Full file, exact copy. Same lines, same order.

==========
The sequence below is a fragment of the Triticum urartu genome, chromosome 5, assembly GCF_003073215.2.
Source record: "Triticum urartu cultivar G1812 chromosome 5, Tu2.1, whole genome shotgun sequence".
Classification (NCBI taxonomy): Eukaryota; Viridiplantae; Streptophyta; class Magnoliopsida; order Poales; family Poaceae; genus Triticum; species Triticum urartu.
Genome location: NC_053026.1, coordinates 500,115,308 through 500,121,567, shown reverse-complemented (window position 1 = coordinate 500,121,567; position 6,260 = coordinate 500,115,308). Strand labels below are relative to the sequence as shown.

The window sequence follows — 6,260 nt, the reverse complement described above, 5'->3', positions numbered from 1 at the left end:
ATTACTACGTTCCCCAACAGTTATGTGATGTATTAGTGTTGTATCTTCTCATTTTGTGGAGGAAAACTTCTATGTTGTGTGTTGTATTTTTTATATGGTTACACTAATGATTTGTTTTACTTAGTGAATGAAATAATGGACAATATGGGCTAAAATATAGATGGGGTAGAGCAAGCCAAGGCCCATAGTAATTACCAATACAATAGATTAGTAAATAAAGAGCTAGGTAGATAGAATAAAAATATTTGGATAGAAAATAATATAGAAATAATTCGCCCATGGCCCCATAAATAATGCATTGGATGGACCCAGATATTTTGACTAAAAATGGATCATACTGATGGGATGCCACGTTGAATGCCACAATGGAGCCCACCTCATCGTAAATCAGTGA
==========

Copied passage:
The sequence below is a fragment of the Triticum urartu genome, chromosome 5, assembly GCF_003073215.2.
Source record: "Triticum urartu cultivar G1812 chromosome 5, Tu2.1, whole genome shotgun sequence".
Classification (NCBI taxonomy): Eukaryota; Viridiplantae; Streptophyta; class Magnoliopsida; order Poales; family Poaceae; genus Triticum; species Triticum urartu.
Genome location: NC_053026.1, coordinates 500,115,308 through 500,121,567, shown reverse-complemented (window position 1 = coordinate 500,121,567; position 6,260 = coordinate 500,115,308). Strand labels below are relative to the sequence as shown.

The window sequence follows — 6,260 nt, the reverse complement described above, 5'->3', positions numbered from 1 at the left end:
ATTACTACGTTCCCCAACAGTTATGTGATGTATTAGTGTTGTATCTTCTCATTTTGTGGAGGAAAACTTCTATGTTGTGTGTTGTATTTTTTATATGGTTACACTAATGATTTGTTTTACTTAGTGAATGAAATAATGGACAATATGGGCTAAAATATAGATGGGGTAGAGCAAGCCAAGGCCCATAGTAATTACCAATACAATAGATTAGTAAATAAAGAGCTAGGTAGATAGAATAAAAATATTTGGATAGAAAATAATATAGAAATAATTCGCCCATGGCCCCATAAATAATGCATTGGATGGACCCAGATATTTTGACTAAAAATGGATCATACTGATGGGATGCCACGTTGAATGCCACAATGGAGCCCACCTCATCGTAAATCAGTGA